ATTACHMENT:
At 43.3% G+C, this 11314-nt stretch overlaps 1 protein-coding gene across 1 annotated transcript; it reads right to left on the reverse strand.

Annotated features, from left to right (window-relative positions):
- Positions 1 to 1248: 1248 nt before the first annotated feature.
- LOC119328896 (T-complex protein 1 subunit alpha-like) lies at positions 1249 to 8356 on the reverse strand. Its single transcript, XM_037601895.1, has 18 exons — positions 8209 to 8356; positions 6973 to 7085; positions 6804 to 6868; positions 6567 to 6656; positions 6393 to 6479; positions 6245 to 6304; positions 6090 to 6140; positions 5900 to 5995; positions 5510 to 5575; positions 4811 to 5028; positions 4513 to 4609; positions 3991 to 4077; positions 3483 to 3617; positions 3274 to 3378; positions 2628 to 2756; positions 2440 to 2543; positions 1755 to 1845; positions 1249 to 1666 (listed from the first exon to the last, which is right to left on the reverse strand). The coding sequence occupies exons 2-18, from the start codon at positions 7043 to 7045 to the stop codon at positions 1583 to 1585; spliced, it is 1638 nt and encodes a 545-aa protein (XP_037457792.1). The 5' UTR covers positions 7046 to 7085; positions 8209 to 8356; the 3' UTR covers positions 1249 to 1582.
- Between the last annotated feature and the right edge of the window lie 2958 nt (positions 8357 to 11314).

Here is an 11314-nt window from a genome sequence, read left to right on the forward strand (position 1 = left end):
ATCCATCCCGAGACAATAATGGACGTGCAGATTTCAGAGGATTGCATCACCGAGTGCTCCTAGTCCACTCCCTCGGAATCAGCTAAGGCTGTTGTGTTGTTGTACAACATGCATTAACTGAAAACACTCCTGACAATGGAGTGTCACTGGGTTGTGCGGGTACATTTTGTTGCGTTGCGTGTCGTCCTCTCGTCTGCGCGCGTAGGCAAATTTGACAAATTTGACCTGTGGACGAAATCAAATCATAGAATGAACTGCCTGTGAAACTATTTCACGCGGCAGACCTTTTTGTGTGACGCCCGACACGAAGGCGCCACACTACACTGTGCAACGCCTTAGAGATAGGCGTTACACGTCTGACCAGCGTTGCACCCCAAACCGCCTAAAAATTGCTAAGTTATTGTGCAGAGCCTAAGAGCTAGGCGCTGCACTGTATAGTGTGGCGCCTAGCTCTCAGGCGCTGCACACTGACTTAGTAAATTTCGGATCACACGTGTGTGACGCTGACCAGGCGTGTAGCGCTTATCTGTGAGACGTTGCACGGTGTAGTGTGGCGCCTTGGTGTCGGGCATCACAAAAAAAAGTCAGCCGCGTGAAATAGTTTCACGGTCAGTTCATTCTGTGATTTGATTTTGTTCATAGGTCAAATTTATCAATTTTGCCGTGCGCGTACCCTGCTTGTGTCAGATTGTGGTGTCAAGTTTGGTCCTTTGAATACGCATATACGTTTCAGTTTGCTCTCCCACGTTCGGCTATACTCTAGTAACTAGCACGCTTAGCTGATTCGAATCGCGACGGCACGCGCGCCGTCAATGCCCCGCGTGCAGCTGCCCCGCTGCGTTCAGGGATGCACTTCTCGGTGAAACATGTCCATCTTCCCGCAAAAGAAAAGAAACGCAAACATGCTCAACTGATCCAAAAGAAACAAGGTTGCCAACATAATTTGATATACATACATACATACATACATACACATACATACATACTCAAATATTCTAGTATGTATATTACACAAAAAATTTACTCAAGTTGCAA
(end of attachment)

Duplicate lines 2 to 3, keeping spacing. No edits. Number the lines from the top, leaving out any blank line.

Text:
Annotated features, from left to right (window-relative positions):
- Positions 1 to 1248: 1248 nt before the first annotated feature.